Cost growth – a term to describe the increase in program or project costs over time – is anticipated to expand over the next three decades, particularly if above-trend inflation persists for the next few years. The conservative-leaning think tank noted that “it still remains that healthcare costs, adjusted for demographic changes, are projected to outpace economic growth in the federal healthcare system.”

Overall, as seniors represent more of the national population and fewer young people have families, there will inevitably be some sacrifices. One of these in the near future will be cuts to Social Security benefits. The retirement system is based on a Ponzi scheme, requiring today’s workers to cover the cost of current retirees. When it was first launched, the worker-to-retiree ratio was close to 50:1. Today, the figure is about 3:1, and projections show that it will be 1.95:1 by 2050. Observers concede that this is an unsustainable trend, meaning that many reforms are required, whether raising the eligibility age for the current generation of participants in the rat race or means testing.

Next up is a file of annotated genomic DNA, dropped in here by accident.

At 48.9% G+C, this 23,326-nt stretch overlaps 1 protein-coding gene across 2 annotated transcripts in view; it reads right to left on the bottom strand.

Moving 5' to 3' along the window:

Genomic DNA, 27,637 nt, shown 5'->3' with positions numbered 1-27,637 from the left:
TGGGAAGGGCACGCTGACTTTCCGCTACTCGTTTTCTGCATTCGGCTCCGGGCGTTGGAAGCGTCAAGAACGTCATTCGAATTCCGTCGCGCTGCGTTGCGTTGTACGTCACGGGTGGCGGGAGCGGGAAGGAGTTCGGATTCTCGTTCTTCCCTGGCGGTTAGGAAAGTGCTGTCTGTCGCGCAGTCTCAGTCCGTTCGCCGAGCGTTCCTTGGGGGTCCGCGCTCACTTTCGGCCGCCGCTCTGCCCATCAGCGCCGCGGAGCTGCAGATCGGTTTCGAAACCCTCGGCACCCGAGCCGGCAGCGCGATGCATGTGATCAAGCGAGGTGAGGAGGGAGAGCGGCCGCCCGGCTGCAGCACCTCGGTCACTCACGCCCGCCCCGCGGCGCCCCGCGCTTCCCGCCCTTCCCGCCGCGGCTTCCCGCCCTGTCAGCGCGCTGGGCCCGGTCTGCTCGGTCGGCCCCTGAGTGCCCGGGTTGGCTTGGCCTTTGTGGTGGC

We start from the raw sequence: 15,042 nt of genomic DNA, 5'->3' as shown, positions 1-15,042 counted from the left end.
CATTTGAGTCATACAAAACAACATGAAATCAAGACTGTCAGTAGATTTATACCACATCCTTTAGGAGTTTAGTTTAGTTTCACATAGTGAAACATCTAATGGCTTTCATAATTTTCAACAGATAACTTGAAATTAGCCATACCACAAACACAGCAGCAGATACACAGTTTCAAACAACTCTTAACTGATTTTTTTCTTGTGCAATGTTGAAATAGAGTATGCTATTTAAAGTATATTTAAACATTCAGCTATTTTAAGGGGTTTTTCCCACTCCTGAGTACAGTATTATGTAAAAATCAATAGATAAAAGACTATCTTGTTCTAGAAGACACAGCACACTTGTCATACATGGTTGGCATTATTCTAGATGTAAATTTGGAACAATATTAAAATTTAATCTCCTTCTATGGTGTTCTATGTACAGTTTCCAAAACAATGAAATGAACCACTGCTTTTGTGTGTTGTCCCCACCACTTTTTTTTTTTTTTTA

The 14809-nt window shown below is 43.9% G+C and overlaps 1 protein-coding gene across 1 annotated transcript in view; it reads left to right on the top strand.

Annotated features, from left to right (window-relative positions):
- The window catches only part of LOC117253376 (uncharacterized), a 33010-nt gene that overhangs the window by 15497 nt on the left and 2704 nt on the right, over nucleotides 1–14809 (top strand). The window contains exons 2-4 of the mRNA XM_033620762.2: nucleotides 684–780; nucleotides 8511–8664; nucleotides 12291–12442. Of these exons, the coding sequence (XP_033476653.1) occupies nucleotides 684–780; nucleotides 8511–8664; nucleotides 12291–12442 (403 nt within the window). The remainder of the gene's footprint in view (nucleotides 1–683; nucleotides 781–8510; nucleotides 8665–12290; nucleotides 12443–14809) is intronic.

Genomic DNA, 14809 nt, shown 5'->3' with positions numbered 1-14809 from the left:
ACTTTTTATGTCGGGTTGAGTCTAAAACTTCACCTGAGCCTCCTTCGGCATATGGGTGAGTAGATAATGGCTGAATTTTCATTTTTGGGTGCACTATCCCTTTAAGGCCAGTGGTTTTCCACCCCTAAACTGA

Without tremendous changes to how Washington functions, the budget deficit will only trend higher. The Congressional Budget Office (CBO) says that trillion-dollar annual shortfalls are the new normal. As the national debt approaches $50 trillion and the US economy slows, paying for the red ink will cost more, which means fewer funds are transferred to programs designed for retirees.


The only way for the country to keep the entire system intact is to grow the economy to unprecedented levels and expand the population. Of course, even these proposals are not foolproof amid the ineptitude that roams throughout every corridor inside the Swamp.

First, even if growing the economy by 5% or 7% a year is accomplished, and the government enjoys more tax receipts, politicians will blow the revenue injections on more blunders and boondoggles at home and abroad. The prudent move would be paying down the national debt and cutting spending. But common sense is not so common in the nation’s capital.